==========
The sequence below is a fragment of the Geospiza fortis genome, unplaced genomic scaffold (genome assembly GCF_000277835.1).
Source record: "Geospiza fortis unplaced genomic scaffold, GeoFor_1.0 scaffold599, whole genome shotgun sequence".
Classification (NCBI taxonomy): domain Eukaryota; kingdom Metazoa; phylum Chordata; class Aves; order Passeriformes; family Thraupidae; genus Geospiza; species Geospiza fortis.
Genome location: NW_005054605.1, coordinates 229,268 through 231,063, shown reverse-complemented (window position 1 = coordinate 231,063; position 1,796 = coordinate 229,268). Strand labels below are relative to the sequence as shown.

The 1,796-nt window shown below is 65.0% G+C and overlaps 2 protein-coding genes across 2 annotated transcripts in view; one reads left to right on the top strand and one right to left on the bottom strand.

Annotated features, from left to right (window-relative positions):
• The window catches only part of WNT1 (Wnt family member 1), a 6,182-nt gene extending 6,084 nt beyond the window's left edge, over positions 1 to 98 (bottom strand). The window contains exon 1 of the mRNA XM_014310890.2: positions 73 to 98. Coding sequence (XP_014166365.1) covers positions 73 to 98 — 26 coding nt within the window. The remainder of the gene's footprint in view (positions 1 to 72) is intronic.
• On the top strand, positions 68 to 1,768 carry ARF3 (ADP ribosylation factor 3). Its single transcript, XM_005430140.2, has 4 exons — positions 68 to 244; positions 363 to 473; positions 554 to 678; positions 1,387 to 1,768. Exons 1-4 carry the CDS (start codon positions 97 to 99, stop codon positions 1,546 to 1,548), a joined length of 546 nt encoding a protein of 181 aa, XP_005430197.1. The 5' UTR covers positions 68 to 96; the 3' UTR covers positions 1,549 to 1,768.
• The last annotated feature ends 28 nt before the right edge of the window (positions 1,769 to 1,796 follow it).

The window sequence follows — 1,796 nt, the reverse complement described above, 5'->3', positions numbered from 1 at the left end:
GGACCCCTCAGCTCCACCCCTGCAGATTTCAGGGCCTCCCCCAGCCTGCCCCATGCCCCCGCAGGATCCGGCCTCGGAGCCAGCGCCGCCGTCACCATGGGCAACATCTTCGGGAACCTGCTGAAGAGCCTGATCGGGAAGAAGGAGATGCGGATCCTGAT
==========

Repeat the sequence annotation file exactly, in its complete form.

The sequence below is a fragment of the Geospiza fortis genome, unplaced genomic scaffold (genome assembly GCF_000277835.1).
Source record: "Geospiza fortis unplaced genomic scaffold, GeoFor_1.0 scaffold599, whole genome shotgun sequence".
Classification (NCBI taxonomy): domain Eukaryota; kingdom Metazoa; phylum Chordata; class Aves; order Passeriformes; family Thraupidae; genus Geospiza; species Geospiza fortis.
Genome location: NW_005054605.1, coordinates 229,268 through 231,063, shown reverse-complemented (window position 1 = coordinate 231,063; position 1,796 = coordinate 229,268). Strand labels below are relative to the sequence as shown.

The 1,796-nt window shown below is 65.0% G+C and overlaps 2 protein-coding genes across 2 annotated transcripts in view; one reads left to right on the top strand and one right to left on the bottom strand.

Annotated features, from left to right (window-relative positions):
• The window catches only part of WNT1 (Wnt family member 1), a 6,182-nt gene extending 6,084 nt beyond the window's left edge, over positions 1 to 98 (bottom strand). The window contains exon 1 of the mRNA XM_014310890.2: positions 73 to 98. Coding sequence (XP_014166365.1) covers positions 73 to 98 — 26 coding nt within the window. The remainder of the gene's footprint in view (positions 1 to 72) is intronic.
• On the top strand, positions 68 to 1,768 carry ARF3 (ADP ribosylation factor 3). Its single transcript, XM_005430140.2, has 4 exons — positions 68 to 244; positions 363 to 473; positions 554 to 678; positions 1,387 to 1,768. Exons 1-4 carry the CDS (start codon positions 97 to 99, stop codon positions 1,546 to 1,548), a joined length of 546 nt encoding a protein of 181 aa, XP_005430197.1. The 5' UTR covers positions 68 to 96; the 3' UTR covers positions 1,549 to 1,768.
• The last annotated feature ends 28 nt before the right edge of the window (positions 1,769 to 1,796 follow it).

The window sequence follows — 1,796 nt, the reverse complement described above, 5'->3', positions numbered from 1 at the left end:
GGACCCCTCAGCTCCACCCCTGCAGATTTCAGGGCCTCCCCCAGCCTGCCCCATGCCCCCGCAGGATCCGGCCTCGGAGCCAGCGCCGCCGTCACCATGGGCAACATCTTCGGGAACCTGCTGAAGAGCCTGATCGGGAAGAAGGAGATGCGGATCCTGAT